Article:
Rīgas Vagonbūves Rūpnīca

Rīgas Vagonbūves Rūpnīca (RVR) is a machine-building plant in Latvia, formerly manufacturing and upgrading rail vehicles. It has been insolvent and non-operational since 2017.

Rigas Vagonbuves Repnica
IndustryRail transport
Founded1895; 127 years ago (1895)
HeadquartersRiga, Latvia
Area served
ProductsRailway Transport
RVR logo
Refurbished ER2T in the Riga Central Station
AR2-002 railbus at Vilnius passenger station, Lithuania
ER9M-390-1 in Vilnius passenger station, Lithuania
DR1A-283M near Paneriai, Lithuania
Electric Multiple Unit ŽCG 412-050 in Podgorica station, Montenegro


The original works were founded in 1895 by the businessman Oscar Freywirth under the name Fēnikss. In 1936, Fenikss was reorganised into Joint Stock Company Vairogs, which later manufactured Ford-Vairogs automobiles under licence.[1] Expropriated by the state following the takeover of Latvia by the Soviet Union and renamed RVR, it became for many years the largest producer of electric and diesel trains in the USSR and also produced tramcars. Its best known products are the ER1, ER2, ER7, ER9 and ER31 electric trains, DR1, DR1A and DR1P diesel trains, many of which are still in service today. Between 1973 and 1988 it built the high-speed ER200 train. Following the collapse of the Soviet Union and the Comecon, the factory ceased operations in 1996 and was declared bankrupt in 1998. Part of the property was bought by Severstal, a company controlled by Russian oligarch Alexey Mordashov. In 2001 the factory was bought by a holding company and continued sales were primarily orders for the refurbishment of units it had previously manufactured. After its ownership structure changed several times it entered insolvency in 2017, following a dearth of orders for new vehicles for several years and several failed attempts at partnerships with other rail manufacturers.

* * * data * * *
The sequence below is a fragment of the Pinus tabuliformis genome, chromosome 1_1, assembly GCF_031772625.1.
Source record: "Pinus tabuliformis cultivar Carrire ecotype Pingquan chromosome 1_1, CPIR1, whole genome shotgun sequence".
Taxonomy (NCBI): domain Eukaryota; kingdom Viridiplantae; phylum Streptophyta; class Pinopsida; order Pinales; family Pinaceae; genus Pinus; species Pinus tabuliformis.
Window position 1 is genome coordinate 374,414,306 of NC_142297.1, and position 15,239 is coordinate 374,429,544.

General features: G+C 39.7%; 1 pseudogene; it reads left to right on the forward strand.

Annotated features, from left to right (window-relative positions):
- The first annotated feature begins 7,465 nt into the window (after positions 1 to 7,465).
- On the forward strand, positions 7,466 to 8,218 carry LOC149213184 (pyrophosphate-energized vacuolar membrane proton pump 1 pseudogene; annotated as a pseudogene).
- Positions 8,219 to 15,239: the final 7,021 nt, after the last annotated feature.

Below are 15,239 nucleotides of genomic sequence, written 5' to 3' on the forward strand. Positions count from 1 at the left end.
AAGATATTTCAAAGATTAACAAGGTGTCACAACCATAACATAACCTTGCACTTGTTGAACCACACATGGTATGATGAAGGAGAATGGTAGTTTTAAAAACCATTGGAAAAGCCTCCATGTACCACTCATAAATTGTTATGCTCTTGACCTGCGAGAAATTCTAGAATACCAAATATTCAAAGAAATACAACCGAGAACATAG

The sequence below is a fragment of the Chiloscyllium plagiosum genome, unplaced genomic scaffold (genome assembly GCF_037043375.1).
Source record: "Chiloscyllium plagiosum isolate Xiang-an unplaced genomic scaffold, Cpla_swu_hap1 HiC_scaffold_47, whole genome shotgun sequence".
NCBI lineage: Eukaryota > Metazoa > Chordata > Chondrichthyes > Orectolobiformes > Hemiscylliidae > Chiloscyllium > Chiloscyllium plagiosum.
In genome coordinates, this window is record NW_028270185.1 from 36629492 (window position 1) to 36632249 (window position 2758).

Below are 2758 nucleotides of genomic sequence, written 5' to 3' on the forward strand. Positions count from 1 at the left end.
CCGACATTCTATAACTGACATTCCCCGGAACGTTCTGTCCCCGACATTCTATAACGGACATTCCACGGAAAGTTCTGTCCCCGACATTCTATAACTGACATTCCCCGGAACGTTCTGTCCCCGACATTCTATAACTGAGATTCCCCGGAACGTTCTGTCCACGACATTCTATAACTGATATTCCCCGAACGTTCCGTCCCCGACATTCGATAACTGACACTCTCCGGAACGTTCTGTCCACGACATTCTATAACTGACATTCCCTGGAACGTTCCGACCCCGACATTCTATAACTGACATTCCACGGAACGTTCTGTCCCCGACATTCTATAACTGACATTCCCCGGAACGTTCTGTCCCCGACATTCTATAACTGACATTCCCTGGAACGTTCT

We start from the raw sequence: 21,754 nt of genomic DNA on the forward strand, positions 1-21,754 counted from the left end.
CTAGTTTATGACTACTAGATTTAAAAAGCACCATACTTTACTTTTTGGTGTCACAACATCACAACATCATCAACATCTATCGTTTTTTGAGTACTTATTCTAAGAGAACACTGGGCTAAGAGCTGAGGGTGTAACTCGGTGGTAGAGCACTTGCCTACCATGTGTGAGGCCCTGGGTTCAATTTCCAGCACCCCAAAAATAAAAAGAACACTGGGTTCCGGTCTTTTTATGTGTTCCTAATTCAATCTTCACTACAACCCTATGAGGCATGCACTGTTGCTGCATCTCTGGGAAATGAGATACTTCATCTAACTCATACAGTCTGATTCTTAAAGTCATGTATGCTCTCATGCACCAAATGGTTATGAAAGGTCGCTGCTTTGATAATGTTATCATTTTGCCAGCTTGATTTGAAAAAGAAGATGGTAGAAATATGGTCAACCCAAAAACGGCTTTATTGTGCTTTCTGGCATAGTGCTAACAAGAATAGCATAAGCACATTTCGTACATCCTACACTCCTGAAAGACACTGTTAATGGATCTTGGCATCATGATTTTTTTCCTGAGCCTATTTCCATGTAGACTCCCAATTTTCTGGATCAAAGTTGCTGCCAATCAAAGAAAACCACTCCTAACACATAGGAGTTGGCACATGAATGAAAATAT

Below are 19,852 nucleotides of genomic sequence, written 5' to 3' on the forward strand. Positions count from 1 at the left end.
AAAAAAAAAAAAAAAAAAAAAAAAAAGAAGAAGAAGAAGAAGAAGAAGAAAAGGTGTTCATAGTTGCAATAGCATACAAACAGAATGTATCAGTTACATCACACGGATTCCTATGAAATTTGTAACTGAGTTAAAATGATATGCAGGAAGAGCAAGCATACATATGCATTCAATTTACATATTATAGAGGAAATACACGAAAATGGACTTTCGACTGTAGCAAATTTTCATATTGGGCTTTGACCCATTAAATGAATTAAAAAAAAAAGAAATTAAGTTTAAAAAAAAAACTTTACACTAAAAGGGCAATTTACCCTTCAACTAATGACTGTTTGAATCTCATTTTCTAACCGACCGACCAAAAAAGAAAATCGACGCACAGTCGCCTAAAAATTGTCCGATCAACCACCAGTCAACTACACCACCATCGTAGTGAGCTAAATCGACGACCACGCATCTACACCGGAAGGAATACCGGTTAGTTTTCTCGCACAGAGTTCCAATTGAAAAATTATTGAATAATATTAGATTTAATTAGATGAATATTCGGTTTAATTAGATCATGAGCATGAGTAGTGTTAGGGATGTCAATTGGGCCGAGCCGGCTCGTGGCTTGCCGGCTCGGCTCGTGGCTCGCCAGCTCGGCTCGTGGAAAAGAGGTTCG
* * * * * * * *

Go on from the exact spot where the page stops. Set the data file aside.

• AR-1 firt produced 1969
  • AR-2 first produced 1997
  • DR-1 / DR-1P / DR-1A / DR-1B beginning in 1963
  • ER-1 first produced 1957
  • ER-2 / ER-2R / ER-2T beginning in 1962
  • ER-3 produced 1963
  • ER-6 prototype only in 1965
  • ER-7 first produced 1957
  • ER-9 / ER-9P / ER-9M / ER-9E / ER-9ET / ER-9T first produced 1962
  • ER-10 first produced 1960
  • ER-11 produced 1965
  • ER-12 first produced 1976
  • Er-200 first produced 1974


RVZ-6M2 tram in Nizhny Novgorod, 2015

From 1923 to 1930 the factory produced some 40 tram cars for Riga. After World War II, in 1949 the factory started producing the MTV-82 tram. Between 1960 and 1989 more than 6000 RVR-6 tram cars were built.

Current operatorsEdit

Many RVR trains built during the Soviet period are still in active service across the former USSR. Current operators are shown below.[2] Very few, if any, RVR tramcars are still in operation, with most cities of the former USSR favouring tramcars built by ČKD Tatra.

Company name Country Types in service (number)
Armenian Railways   Armenia ER2 (66)
Azerbaijan State Railway   Azerbaijan ER2 (74)
Bulgarski Durzhavni Zheleznitsi   Bulgaria Class 32 (79), Class 33 (6)
Belaruskaya Chyhunka   Belarus ER9 (57), DR1 (~100), DR1A (~70) DR1B (15) DRB1 (12), DRB1m (7), DR1Pt (5)
Georgian Railway   Georgia ER2 (?)
Kazakhstan Temir Zholy   Kazakhstan ER9 (77), DR1 (14) DR1A (14)
Lietuvos Geležinkeliai   Lithuania ER9 (16), DR1 (12), AR2 (1)
Pasažieru vilciens   Latvia ER2 (108), ER2T (23), DR1A (46), DR1AM (10), DR1AC (6)
Željeznički prevoz Crne Gore   Montenegro Class 412 (5)
Makedonski Železnici   North Macedonia Class 412 (4)
Rossiyskye Zheleznye Dorogi   Russia ER1 (260), ER2 (1106), ER22 (66), ER200 (2), ER9 (617)
Železnice Srbije   Serbia Class 412 (38)
Ukrzaliznytsia   Ukraine ER1 (?), ER2 (?), ER9 (?), DR1A (57), DR1P (21)

See alsoEdit


  1. ^ Severstallat[permanent dead link]
  2. ^ "current operations". railfaneurope. Retrieved 2007-05-12.

External linksEdit